Perry jabs Gingrich over marital infidelity

Republican presidential candidate, Texas Gov. Rick Perry takes part in the Republican debate, Saturday, Dec. 10, 2011, in Des Moines, Iowa. AP Photo/Charlie Neibergall

Rick Perry
Rick Perry takes part in the Republican debate, Dec. 10, 2011, in Des Moines, Iowa.
AP Photo/Charlie Neibergall

Texas Gov. Rick Perry said that a candidate's marital fidelity is "important" to the presidential race, an apparent knock at frontrunner Newt Gingrich, whose current wife was his mistress during his second marriage.

"I make a vow to my wife but I made a vow to God. And that's pretty heavy lifting in my book," Perry said in Saturday night's Republican debate in Iowa, sponsored by ABC News. "When I make a vow to God, then I would suggest to you that's even stronger than a handshake in Texas.

Moderator George Stephanopoulos then asked whether Perry thinks "a candidate who breaks his marital vows is more likely to break faith with voters?"

"I think the voters are wise enough to figure that one out," he said. "I've always kind of been of the opinion that if you cheat on your wife, you'll cheat on your business partner. So I think that issue of fidelity is important."

Perry, who is running ads in Iowa which highlight his faith, didn't directly mention Gingrich, but the question and answer obviously alluded to him.

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"I mean, it's a characteristic of which people look at individuals, whether it's in their business lives or whether it's in their personal lives or whether it's picking someone to serve in public office for them," Perry added. "Individuals who have been in fidelity with their spouse, I think that sends a very powerful message. If you will cheat on your wife, if you will cheat on your spouse, then why wouldn't you cheat on your business partner? Or why wouldn't you cheat on anybody for that matter?"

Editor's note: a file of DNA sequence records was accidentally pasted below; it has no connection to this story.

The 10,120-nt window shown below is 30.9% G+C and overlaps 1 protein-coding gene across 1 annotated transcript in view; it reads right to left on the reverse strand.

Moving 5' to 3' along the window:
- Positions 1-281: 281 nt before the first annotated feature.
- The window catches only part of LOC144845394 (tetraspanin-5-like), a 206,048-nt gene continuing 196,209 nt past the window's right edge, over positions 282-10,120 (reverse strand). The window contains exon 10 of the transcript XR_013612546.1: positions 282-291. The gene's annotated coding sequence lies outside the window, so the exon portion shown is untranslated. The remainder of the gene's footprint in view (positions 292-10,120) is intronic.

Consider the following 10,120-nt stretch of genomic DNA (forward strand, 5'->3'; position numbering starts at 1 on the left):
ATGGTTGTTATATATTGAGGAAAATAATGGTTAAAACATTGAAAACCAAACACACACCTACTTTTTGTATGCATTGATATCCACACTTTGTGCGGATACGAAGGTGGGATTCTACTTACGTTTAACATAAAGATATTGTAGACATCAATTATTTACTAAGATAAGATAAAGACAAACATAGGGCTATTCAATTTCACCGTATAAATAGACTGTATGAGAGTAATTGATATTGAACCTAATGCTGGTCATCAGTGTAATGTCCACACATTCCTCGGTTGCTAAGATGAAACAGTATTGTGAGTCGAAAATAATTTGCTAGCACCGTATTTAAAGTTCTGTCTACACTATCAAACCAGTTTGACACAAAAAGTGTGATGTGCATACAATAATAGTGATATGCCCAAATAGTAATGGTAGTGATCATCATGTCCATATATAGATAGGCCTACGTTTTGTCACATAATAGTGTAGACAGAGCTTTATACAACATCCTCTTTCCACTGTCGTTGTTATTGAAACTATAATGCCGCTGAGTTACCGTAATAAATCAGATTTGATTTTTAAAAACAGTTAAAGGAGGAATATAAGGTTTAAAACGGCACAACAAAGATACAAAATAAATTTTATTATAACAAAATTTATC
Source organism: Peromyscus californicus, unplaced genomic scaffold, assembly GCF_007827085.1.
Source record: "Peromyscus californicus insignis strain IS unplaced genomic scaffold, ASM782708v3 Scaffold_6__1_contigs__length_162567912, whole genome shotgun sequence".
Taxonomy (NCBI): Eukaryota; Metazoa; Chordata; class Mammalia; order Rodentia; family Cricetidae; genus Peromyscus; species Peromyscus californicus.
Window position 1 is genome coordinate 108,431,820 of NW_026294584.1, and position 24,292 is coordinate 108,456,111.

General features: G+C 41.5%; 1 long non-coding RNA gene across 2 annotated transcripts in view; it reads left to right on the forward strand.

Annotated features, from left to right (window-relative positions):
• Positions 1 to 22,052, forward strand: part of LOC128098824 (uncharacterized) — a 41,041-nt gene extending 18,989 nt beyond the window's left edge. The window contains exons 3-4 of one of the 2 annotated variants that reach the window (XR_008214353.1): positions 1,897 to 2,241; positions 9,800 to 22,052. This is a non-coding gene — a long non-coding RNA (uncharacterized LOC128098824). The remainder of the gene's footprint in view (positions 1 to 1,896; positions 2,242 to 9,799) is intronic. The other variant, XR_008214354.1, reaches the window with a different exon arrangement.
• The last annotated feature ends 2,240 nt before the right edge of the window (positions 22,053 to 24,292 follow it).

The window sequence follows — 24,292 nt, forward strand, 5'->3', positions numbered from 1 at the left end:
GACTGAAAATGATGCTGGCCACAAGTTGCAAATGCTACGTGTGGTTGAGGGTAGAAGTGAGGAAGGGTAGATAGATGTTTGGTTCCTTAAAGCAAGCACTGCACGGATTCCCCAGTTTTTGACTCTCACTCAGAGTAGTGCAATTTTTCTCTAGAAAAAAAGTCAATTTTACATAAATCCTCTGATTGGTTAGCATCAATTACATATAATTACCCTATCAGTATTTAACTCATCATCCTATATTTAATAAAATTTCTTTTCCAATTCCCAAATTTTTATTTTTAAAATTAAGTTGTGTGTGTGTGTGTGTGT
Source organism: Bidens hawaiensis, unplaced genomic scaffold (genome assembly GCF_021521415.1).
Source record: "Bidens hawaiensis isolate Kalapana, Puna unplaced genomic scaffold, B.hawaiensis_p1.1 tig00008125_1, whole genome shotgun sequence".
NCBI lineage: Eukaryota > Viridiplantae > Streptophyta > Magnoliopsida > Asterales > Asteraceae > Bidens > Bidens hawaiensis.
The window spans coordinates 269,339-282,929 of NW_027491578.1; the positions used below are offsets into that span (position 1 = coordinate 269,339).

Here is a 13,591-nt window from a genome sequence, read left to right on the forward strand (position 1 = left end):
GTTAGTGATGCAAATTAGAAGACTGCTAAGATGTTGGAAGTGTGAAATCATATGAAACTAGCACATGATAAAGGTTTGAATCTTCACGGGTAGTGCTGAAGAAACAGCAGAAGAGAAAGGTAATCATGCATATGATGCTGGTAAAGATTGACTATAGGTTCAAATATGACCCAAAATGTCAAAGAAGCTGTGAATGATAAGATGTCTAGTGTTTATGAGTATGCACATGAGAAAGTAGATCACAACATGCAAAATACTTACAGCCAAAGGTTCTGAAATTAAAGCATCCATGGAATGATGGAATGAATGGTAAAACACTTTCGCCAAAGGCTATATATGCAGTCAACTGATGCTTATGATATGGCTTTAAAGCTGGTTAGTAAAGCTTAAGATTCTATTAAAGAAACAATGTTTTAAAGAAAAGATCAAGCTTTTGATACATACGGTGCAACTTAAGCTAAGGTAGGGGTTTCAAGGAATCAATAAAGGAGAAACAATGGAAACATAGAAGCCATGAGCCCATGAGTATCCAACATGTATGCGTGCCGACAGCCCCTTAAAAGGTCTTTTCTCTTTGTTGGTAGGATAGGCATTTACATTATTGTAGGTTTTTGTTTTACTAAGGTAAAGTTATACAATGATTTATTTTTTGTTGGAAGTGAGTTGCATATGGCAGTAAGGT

The other candidates on the stage declined to mention Gingrich or make a big issue of infidelity.

"I think character issues do count. And I think all of your record, personal as well as political record, is there for the public to look at. I would not say it's a disqualifier, I wouldn't go that far. I think people make mistakes and you are held accountable to those mistakes, and the public will then listen to the circumstances and make their decision," Former Sen. Rick Santorum said.

"I think character is obviously very important. I don't think it should be necessary to have to talk about it. I think it should show through in the way we live. And I think it should show through in your marriage. And I happen to have been married for 54 years and a family person," said Rep. Ron Paul. "But you know what probably is every bit as important, if your marriage vows are important, what about our oath of office? That's what really gets to me. That's where you're really on the line as a public figure."

The thrice-married Gingrich acknowledged that voters have a right to ask questions about the matter, but said he should judged for who he is now, not for the "mistakes" he has made in the past.

"I think it's a real issue," he said. "I think people have to look at a person to whom they're going to loan the presidency. And they have the right to ask every single question. They have to have a feeling that this is a person that they can trust with the level of power we give to the presidency."

"And I think that's a very, very important issue. And I think people have to render judgment. In my case, I said up front openly, I've made mistakes at times. I've had to go to God for forgiveness. I've had to seek reconciliation," he added. "But I'm also a 68-year-old grandfather. And I think people have to measure who I am now and whether I'm a person they can trust. And all I can tell you is that... I am delighted at the way people have been willing to look at who I am, to look at what my record has been."

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